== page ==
Hopefully, so is Biadasz.
3) Sleeper Pick: QB Ben DiNucci. If you are going to throw a late-round dart as a prospect - because once we get to, say, the seventh round, it is a dart throw, right? - that dart might as well be aimed at a quarterback.
It so happens that new coach Mike McCarthy has a personal relationship with DiNucci; he's worked with the uncle of his college coach, they bumped into each other in an Omni at The Star elevator (DiNucci was here to play for James Madison in a title game) and they're both Pittsburgh guys.
"His brother was my eighth-grade basketball coach,'' DiNucci said. "It's just crazy to see this thing come full-circle.''
That's nice. And McCarthy is a "QB guy'' who came to power in a Green Bay program famous for always dart-throwing at QBs. (By the way, the Biadasz pick was also fairly McCarthy-driven.)
But .. is Ben D better than Cooper Rush? No idea. Is he better than Clayton Thorson? No idea.
But ... Is a seventh-round QB a better "sleeper'' candidate than a seventh-round guard or a fifth-round safety? Always. Because if the dart hits the bullseye on a QB, it really hits.
“He’s very accurate,” McCarthy said. “He reminds me of a young Marc Bulger.”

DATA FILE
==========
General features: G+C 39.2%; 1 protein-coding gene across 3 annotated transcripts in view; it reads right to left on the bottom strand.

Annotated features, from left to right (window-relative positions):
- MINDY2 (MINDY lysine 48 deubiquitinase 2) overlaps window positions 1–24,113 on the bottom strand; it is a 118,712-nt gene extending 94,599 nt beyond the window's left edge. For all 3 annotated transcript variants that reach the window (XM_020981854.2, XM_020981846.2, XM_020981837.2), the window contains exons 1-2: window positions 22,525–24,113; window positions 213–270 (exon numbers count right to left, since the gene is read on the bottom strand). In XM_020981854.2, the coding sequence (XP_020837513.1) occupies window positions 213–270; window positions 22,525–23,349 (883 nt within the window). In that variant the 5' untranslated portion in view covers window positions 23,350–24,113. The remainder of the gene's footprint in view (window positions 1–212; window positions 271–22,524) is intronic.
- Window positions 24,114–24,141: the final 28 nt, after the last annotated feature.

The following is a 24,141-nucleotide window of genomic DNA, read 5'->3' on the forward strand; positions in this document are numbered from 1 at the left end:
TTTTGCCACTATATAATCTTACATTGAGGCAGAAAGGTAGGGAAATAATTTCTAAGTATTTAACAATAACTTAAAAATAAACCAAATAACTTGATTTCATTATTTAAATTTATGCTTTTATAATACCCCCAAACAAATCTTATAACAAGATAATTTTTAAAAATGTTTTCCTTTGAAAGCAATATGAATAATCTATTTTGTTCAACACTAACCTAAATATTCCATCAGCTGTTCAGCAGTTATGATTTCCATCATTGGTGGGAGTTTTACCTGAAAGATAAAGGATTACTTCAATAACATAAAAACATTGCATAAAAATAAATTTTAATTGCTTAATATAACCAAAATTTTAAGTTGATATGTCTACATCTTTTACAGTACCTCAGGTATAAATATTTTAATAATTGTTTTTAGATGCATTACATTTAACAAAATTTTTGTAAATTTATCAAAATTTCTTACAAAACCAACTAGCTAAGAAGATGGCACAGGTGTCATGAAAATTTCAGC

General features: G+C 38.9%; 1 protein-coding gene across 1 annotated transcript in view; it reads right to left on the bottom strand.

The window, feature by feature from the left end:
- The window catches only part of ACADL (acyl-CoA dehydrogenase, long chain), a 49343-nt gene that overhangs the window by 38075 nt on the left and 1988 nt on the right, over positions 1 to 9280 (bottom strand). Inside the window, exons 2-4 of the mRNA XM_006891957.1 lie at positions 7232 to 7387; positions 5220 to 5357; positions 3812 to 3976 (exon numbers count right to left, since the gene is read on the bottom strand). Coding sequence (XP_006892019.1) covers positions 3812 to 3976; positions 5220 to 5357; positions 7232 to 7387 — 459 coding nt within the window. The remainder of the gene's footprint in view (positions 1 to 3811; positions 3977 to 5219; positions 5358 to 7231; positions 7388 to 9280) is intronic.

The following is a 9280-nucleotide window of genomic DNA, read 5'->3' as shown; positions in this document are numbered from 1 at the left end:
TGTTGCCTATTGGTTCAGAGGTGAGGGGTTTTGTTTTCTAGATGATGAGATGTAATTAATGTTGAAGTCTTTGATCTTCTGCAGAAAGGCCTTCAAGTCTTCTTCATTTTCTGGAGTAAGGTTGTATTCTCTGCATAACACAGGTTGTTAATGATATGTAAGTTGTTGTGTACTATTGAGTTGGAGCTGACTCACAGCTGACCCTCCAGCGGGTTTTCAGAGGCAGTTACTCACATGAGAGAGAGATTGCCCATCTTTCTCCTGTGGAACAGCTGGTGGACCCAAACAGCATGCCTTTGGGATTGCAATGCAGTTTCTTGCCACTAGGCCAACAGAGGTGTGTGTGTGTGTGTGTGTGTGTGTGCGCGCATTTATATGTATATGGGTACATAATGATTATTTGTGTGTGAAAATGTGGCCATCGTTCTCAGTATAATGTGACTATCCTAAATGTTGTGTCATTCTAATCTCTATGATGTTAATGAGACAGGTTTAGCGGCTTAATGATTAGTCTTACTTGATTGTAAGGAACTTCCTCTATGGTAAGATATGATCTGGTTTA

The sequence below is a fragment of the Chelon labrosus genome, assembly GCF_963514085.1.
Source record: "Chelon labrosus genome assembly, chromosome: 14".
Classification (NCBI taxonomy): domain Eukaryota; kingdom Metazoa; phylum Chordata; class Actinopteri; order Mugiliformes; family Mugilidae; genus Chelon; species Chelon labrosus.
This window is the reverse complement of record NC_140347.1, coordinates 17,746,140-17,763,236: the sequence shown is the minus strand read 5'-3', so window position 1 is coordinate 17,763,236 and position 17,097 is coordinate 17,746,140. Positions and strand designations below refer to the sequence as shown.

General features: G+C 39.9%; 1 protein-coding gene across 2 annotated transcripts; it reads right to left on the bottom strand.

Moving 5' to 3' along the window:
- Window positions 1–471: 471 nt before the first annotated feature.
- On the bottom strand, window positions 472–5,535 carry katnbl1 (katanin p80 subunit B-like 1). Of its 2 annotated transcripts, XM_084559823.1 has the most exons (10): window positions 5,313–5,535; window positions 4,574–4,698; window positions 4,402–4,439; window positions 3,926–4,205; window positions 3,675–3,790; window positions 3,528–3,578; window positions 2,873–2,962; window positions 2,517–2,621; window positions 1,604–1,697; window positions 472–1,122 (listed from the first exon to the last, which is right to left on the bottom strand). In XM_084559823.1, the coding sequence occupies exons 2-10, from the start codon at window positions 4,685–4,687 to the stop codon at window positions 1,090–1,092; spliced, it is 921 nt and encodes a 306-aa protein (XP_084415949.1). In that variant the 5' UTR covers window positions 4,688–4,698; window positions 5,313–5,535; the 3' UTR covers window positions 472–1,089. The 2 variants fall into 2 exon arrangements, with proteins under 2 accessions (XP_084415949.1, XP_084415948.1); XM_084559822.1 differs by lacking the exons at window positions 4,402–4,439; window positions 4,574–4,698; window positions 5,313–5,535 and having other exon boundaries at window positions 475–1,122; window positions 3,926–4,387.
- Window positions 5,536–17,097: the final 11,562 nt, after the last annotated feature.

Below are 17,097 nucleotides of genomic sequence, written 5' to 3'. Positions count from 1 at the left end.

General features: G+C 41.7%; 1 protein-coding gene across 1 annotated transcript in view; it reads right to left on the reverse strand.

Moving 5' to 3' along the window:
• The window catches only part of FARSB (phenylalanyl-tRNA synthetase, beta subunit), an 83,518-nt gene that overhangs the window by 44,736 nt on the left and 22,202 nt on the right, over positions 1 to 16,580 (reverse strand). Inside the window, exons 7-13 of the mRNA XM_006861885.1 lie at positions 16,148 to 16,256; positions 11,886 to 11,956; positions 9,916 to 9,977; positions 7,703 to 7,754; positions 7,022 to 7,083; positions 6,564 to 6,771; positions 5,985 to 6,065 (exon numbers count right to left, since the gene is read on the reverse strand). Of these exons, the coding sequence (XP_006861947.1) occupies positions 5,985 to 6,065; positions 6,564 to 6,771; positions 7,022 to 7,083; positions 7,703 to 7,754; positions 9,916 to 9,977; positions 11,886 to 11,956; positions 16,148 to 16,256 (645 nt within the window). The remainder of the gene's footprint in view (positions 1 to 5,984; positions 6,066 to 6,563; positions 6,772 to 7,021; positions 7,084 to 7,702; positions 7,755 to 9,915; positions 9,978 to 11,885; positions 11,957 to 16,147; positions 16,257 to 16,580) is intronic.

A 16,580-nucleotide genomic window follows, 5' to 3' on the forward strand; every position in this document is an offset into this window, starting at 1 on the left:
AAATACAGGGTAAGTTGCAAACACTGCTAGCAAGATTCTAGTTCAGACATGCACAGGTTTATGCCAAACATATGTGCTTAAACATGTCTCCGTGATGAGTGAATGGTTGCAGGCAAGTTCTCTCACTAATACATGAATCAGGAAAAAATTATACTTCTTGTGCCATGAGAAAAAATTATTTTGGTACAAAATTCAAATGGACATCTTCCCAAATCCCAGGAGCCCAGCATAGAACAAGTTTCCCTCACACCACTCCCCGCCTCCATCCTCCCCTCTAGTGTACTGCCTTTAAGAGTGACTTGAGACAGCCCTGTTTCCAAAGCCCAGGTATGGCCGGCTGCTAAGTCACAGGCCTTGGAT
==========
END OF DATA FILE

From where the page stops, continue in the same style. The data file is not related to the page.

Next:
Where is former NFL QB Marc Bulger from? Pittsburgh, of course.
4) Funniest Story: "Home Alone.'' The national and local media really, truly ran on Thursday's Day 1 of the NFL Draft with the belief that owner Jerry Jones would be "Home Alone'' and drafting by himself, unilaterally, "lone-wolfing it.''
What they somehow do not realize, even after 31 years of the Jerry Era: He's never, ever drafted unilaterally. And while he's the "final voice'' still, it's been almost a decade since he was even close to being the central personnel decision-maker.
It took some people three days to realize that Jerry was not only not "alone,'' but was also not "home.'' Nor was Stephen, by the way. COO Stephen retreated to a family getaway lake house. Jerry and daughter Charlotte did their work aboard the family's $250 million yacht, which floated about between the Florida Coast and the Bahamas.
“This situation may bring out the best in me,” Jones joked. “Old Moby Dick out there ... It just clears your head.”
Too bad the heads of too many people who claim to cover the Cowboys lack such clarity.
5) Saddest Story: The Thursday morning death of Jace Prescott, 31, one of Dak's two older brothers, cast a pall over the proceedings. (Full story here.) Dak will now be asked to compartmentalize this as he did in 2013, when as a teenager the Prescott family lost their mom, Peggy, after a battle with colon cancer.
Dak is surely excited about the draft. Is surely occupied with thoughts of his contract negotiations. And is surely mourning the death of Jace.
"Compartmentalizing'' might be the only way to muster through a bittersweet time like this.
6) Greatest Story: Pass-rusher Azur Kamara is listed as "being from Kansas.'' But he's actually from Africa, part of a refugee family that fled its homeland to come to the United States.